The list of Grammy nominations in 82 categories came out Friday night, producing a few story lines:
Jay-Z, whose would-be opus Magna Carta Holy Grail elicited general indifference on release in July, led with nine nominations, but was shut out in the major categories of album of the year, song of the year, and record of the year, widely considered the only ones that matter.
Lorde, the 17-year-old New Zealander, was nominated for record and song of the year for "Royals," but not best new artist. Too new, I guess. The five nominees: James Blake, Ed Sheeran, Kacey Musgraves (good for her), Kendrick Lamar, and Macklemore & Ryan Lewis.
Kanye West, whose Yeezus has been named album of the year by Entertainment Weekly and Spin, received only two nominations, in lesser categories. Justin Timberlake, who sold big with both halves of The 20/20 Experience, pulled down seven, none a major. Macklemore & Ryan Lewis and Pharrell Williams also got seven, the latter mostly for co-writing two heavily nominated hits, Daft Punk's "Get Lucky" and Robin Thicke's "Blurred Lines."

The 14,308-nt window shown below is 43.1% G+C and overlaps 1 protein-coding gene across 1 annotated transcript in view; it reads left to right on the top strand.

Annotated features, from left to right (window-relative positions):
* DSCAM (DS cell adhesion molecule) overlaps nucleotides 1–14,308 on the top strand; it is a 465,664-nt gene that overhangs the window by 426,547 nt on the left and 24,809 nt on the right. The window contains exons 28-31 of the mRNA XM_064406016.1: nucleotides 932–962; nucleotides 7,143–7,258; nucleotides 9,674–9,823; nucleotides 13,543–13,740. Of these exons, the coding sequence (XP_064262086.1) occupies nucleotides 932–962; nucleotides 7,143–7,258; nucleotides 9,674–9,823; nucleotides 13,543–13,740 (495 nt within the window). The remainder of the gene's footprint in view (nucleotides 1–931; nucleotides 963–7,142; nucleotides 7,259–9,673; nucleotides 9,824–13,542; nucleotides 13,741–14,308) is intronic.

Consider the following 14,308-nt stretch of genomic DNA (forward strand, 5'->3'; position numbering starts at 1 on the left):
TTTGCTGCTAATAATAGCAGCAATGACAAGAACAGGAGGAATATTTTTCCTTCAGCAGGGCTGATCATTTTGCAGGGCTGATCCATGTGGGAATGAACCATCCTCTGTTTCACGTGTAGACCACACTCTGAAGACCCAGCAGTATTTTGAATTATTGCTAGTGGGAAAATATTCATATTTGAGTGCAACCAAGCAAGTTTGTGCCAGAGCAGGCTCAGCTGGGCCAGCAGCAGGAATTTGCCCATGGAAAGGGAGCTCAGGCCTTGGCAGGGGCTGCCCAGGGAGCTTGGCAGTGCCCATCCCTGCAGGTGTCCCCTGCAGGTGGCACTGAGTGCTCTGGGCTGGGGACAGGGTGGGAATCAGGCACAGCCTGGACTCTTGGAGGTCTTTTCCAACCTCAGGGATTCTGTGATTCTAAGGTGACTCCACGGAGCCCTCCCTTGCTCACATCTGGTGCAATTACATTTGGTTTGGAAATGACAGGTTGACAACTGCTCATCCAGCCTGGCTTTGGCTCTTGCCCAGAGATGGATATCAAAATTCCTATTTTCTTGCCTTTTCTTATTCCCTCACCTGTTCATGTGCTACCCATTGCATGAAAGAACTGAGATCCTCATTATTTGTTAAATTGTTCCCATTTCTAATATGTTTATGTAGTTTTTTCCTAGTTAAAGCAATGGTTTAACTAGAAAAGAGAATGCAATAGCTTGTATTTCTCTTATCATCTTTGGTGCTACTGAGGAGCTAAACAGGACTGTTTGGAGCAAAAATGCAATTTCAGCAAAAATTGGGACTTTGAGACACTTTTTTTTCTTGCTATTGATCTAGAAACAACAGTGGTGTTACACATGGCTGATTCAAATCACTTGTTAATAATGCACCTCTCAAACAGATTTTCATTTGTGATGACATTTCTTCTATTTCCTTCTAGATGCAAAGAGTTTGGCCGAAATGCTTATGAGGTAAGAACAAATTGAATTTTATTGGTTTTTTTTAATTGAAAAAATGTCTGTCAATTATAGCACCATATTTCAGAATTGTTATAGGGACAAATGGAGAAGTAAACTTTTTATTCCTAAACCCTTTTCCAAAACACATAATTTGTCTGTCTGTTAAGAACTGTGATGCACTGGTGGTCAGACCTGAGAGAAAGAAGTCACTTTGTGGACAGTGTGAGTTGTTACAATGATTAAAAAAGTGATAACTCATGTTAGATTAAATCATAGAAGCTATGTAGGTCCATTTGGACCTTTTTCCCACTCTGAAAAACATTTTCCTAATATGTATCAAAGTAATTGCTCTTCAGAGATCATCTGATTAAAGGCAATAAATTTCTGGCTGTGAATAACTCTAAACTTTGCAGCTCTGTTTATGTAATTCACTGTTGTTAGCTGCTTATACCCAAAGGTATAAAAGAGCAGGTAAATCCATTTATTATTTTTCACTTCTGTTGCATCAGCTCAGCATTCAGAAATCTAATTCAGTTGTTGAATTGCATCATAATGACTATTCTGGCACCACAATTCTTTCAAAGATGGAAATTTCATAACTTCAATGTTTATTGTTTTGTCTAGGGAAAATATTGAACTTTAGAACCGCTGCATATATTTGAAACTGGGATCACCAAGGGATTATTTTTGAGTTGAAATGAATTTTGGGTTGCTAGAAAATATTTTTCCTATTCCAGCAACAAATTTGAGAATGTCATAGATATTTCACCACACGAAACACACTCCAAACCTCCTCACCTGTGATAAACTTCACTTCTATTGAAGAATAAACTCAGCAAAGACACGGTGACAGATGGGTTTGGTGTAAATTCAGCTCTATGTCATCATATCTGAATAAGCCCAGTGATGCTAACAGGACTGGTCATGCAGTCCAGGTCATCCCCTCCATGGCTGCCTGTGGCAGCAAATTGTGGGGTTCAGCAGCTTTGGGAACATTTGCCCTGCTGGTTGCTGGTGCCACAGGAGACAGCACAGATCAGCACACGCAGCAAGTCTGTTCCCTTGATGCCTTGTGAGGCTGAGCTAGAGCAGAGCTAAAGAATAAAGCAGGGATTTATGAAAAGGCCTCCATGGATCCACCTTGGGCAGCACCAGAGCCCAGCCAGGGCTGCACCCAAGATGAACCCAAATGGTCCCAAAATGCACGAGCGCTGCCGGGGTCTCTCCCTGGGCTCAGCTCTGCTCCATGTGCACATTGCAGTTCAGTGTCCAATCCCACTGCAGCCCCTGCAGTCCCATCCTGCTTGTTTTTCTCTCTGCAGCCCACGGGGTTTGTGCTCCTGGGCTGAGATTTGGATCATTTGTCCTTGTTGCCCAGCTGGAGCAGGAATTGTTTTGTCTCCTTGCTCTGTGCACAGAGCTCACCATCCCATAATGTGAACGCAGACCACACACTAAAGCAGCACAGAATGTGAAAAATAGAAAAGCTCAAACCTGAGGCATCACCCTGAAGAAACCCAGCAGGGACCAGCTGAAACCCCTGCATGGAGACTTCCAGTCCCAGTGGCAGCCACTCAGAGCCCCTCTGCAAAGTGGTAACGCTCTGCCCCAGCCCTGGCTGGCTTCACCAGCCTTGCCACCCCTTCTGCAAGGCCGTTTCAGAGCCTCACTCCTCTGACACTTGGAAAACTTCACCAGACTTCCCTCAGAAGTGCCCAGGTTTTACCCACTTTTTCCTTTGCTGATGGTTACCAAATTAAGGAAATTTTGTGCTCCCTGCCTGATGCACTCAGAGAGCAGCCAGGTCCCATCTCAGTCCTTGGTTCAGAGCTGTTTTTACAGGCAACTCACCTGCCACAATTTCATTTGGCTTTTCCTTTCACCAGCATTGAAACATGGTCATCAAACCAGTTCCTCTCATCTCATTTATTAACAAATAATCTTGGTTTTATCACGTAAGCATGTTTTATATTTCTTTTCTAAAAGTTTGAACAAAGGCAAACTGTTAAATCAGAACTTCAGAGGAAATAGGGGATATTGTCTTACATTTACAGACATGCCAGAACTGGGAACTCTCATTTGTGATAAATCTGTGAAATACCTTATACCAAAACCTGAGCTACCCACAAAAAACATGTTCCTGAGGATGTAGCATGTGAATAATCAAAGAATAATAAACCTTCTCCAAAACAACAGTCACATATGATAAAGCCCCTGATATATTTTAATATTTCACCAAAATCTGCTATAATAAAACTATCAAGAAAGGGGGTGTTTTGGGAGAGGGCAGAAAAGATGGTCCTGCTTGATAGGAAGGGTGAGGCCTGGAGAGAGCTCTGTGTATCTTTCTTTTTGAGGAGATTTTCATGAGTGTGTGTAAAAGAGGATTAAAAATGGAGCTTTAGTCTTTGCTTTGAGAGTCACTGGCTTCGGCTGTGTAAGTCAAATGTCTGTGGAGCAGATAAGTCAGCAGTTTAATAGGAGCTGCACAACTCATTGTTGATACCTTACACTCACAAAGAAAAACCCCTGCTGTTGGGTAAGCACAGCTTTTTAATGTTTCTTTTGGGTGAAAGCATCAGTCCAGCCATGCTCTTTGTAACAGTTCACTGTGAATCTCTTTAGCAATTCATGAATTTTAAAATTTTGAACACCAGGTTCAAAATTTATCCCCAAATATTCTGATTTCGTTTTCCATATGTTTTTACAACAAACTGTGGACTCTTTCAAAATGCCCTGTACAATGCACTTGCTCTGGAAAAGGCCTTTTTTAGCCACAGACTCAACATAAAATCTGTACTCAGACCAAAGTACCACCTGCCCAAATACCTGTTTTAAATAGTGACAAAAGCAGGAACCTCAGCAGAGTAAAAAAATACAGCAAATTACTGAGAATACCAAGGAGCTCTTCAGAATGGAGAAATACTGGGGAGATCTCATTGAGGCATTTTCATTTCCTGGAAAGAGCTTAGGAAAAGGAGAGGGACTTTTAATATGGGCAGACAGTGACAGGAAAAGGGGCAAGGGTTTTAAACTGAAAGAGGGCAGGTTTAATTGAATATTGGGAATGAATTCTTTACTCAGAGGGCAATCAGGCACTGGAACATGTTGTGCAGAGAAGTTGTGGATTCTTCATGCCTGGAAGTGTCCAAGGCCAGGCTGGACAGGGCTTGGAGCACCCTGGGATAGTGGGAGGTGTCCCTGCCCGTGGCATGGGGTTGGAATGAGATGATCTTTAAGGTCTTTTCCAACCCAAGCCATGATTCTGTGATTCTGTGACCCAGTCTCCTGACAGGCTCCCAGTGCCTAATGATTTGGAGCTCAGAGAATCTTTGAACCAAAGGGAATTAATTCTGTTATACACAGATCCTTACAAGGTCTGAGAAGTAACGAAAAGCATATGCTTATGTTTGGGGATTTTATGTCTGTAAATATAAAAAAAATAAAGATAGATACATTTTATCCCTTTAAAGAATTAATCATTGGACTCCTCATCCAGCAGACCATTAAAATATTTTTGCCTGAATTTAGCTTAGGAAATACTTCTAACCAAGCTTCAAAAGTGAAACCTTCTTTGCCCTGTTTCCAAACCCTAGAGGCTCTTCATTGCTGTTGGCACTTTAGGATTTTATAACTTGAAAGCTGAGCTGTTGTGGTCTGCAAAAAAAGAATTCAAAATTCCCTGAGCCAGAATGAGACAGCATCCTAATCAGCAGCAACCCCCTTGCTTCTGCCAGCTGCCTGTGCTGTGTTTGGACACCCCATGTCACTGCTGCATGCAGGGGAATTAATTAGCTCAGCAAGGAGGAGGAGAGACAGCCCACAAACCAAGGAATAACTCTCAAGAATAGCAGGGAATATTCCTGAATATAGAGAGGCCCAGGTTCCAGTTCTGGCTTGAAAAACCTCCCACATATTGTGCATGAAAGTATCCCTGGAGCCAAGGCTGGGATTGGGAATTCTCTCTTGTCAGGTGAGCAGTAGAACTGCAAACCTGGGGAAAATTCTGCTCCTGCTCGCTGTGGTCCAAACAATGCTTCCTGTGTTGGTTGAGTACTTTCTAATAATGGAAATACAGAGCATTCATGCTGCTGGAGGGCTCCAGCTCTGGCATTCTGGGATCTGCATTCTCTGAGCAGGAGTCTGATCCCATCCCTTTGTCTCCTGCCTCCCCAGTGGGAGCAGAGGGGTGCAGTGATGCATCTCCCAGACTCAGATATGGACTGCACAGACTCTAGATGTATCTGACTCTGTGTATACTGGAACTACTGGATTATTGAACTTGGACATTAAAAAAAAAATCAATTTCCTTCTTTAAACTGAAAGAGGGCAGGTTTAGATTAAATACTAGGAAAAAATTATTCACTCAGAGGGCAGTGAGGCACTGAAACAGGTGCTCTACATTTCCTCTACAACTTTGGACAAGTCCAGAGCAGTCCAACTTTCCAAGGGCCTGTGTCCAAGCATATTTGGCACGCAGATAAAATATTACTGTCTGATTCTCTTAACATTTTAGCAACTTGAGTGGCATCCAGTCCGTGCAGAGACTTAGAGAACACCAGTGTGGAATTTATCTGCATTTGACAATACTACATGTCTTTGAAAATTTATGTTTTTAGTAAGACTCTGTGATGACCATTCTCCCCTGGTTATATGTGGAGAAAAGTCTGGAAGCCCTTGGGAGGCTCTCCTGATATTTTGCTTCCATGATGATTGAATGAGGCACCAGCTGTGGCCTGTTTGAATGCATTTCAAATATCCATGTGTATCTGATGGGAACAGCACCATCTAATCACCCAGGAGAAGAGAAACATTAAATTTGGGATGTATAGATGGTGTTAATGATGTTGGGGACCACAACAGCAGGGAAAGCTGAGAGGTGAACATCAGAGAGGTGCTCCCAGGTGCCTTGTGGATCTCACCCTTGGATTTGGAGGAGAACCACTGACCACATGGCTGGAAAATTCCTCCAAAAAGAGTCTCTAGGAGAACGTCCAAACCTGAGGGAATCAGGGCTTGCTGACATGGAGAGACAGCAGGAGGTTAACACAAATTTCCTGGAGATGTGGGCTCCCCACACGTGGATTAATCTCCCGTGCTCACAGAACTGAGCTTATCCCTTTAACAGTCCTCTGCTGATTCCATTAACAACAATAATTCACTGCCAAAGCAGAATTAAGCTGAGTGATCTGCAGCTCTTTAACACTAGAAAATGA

Album of the year nominees are Daft Punk's Random Access Memories. Taylor Swift's Red, Lamar's good kid, M.A.A.D. City, Macklemore and Ryan Lewis' The Heist, and a big head scratcher, singer-songwriter Sara Bareilles' The Blessed Unrest, neither a critical nor a commercial success.
Locally, Swift, who grew up in Wyomissing, Pa, got four noms. Abington-born, Doylestown-reared Pink contends for song of the year for "Just Give Me a Reason." Also in that category are Bruno Mars for "Locked Out of Heaven," Katy Perry for "Roar," Lorde for "Royals," and Macklemore & Ryan Lewis for "Same Love."
The big local nom-getter was Camden County gospel singer Tye Tribbett, up for three - for gospel/contemporary Christian performance for "If He Did it Before . . . Same God," also in contention for best gospel song. And he's nominated for best gospel album for Greater Than.
The Grammys will be awarded Jan. 26.
- Dan DeLuca
'Catching Fire' cools
In its second weekend at the box office, the Disney animated tale Frozen finally cooled off The Hunger Games: Catching Fire, while the week's lone new wide release, Out of the Furnace, trailed both.
Frozen led with $31.6 million, taking over from Catching Fire, which led for two weeks but slid to second with $27 million in its third week of release.
Relativity Media's steel-town drama Out of the Furnace, starring Christian Bale and Casey Affleck, opened with $5.3 million, good enough for third.